On MPs And Their Hospitality

Let me draw your attention to this story in the Ottawa Citizen, which discusses the hospitality expenses of our Members of Parliament.

More helpfully, the actual report itself is available here at the Parliamentary web site. If you want to compare hospitality expense numbers among individual MPs, there’s a search tool here.

I thought it might be interesting to use this tool, so I pulled up the expense figures for Élaine Michaud, the NDP member whom the news story names as the highest spender on hospitality; Paul Dewar, the MP for my riding of Ottawa Centre, and the three major party leaders.

The results, in alphabetical order:

Mr. Dewar had $2,007.83 allotted for hospitality during the reporting period. He spent a total of $305.94 for two meetings in June, both at the Parliamentary restaurant.

The Prime Minister had no money in his MP budget for hospitality, and the report says he spent no money. (To be fair, whatever hospitality he would have spent would be covered in the PMO budget. Different account, you might say. Or, as leader of the Conservatives, hospitality could be picked up by the party.)

Ms. Michaud had $6,190.27 budgeted for hospitality, $4,999.83 of which was spent. The majority of her expenses (which are documented here) were on town hall meetings. Considering how big her riding is (7,617 square kilometers and 81,093 registered electors) and since the attendance was substantial, the amounts do seem reasonable.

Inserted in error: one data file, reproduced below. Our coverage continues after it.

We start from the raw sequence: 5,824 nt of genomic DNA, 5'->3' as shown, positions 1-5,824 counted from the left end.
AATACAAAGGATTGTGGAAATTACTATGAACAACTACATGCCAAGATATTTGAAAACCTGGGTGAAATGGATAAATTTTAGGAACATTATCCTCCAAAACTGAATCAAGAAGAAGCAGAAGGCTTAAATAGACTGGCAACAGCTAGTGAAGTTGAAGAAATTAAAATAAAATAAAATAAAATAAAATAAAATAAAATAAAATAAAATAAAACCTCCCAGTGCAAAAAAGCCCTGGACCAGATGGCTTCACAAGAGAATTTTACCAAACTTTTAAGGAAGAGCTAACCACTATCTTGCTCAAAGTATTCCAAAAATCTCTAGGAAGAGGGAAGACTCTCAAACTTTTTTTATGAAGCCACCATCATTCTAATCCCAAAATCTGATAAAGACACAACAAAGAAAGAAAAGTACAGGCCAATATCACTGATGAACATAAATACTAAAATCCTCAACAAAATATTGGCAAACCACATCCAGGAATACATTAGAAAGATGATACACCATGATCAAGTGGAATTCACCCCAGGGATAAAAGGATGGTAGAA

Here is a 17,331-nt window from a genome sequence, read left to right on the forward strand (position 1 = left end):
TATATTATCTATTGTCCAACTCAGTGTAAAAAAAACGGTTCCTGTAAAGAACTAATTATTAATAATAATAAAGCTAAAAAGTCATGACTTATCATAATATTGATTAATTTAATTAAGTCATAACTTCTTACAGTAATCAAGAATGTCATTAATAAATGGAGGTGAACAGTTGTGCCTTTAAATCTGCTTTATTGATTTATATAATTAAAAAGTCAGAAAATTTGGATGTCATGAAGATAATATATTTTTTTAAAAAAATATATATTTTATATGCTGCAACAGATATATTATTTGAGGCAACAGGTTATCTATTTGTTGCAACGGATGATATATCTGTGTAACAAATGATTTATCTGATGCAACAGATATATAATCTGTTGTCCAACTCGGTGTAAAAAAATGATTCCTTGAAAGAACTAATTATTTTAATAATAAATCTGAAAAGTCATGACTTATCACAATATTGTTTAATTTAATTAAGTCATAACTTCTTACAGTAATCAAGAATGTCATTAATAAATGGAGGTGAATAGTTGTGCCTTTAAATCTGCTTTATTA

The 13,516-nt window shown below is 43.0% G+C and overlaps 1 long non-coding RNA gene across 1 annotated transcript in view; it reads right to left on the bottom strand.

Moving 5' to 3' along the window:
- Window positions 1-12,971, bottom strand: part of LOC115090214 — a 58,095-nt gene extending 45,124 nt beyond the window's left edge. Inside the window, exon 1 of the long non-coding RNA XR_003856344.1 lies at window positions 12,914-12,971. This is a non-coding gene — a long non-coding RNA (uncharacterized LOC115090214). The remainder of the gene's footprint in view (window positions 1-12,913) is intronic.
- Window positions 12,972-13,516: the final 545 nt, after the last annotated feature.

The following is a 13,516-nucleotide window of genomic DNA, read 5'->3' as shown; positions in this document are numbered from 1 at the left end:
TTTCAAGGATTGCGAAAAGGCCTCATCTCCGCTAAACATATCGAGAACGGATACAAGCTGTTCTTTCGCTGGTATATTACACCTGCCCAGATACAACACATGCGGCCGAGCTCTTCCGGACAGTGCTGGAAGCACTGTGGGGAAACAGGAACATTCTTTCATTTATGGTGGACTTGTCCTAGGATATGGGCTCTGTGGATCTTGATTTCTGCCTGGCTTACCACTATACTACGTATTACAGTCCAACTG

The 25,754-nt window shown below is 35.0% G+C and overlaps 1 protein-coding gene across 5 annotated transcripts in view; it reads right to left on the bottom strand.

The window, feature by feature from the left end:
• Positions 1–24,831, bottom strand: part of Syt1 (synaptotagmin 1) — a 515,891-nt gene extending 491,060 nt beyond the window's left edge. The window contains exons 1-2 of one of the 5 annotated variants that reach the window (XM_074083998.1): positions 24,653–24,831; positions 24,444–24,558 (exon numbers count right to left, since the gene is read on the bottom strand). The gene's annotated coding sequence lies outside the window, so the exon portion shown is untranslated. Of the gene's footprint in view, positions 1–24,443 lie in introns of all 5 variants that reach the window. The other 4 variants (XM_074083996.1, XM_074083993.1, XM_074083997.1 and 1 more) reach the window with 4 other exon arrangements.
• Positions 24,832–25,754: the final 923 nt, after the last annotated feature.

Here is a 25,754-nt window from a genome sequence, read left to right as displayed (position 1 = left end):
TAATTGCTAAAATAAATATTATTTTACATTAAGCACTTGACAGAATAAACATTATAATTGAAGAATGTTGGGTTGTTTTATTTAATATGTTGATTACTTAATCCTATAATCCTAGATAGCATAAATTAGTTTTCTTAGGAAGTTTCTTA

Mr. Mulcair budgeted $70 for hospitality (yes, $70), which wasn’t used. As with the Prime Minister, hospitality expenses are more likely to come out of the budget for the opposition leader’s office, which is a separate account, or the budget of the party.

Mr. Trudeau had $562.30 budgeted for hospitality, which wasn’t used. Although the leader of the third party doesn’t have an official parliamentary office, hospitality would most likely be picked up by the Liberal Party due to his role as leader.

Here’s the thing: hospitality is a recognized function of all MPs. A constituent comes to visit to discuss business, and if they go for lunch or dinner, who pays for it? Answer: the MP, because if the constituent pays it could be twisted in the media to look like undue influence. Should the MP pay for it from his / her own salary? No, because if he or she does, there won’t be a public record that the meeting took place (i.e. the restaurant bill), and sometimes it’s desirable that an MP prove that there was a meeting at which business was discussed.

Thankfully, the expenses aren’t quite as outrageous as the $18 orange juice that Bev Oda tried to put on the public tab. But they’re still necessary to the business of MPs, and nothing here seems overly extravagant. Wouldn’t you agree?

About phantomobserver

I'm a professional librarian currently working in Ottawa, Ontario.
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1 Response to On MPs And Their Hospitality

  1. gabbyinqc says:

    “Wouldn’t you agree?”
    Actually, no. Whenever the topic of MPs’ expenses comes up, I’ve argued that the taxpayer should not have to pick up the tab for MPs’ meals & other living expenses, which is what got Senators in trouble.
    “if the constituent pays it could be twisted in the media to look like undue influence” … but equally, if the MP pays for the meal, it could be construed as a bribe for the constituent’s vote. Also, a restaurant bill is very flimsy proof that “there was a meeting at which business was discussed.”

    As for Bev Oda’s $16 orange juice or anybody else’s preferred breakfast drink … MPs have to eat & drink whether they’re on the job or not, so why have the taxpayer pay for it? And why give human nature the opportunity to opt for the higher priced item, with the rationale being that it’s part of an MP’s job perks?

    IMO, the only ones who should have a “hospitality” budget — a tightly controlled one — are the PM and the GG, when they receive foreign dignitaries. That’s it, that’s all. Raise salaries if you must, but have MPs pay for their own filet mignon or burger, their choice.

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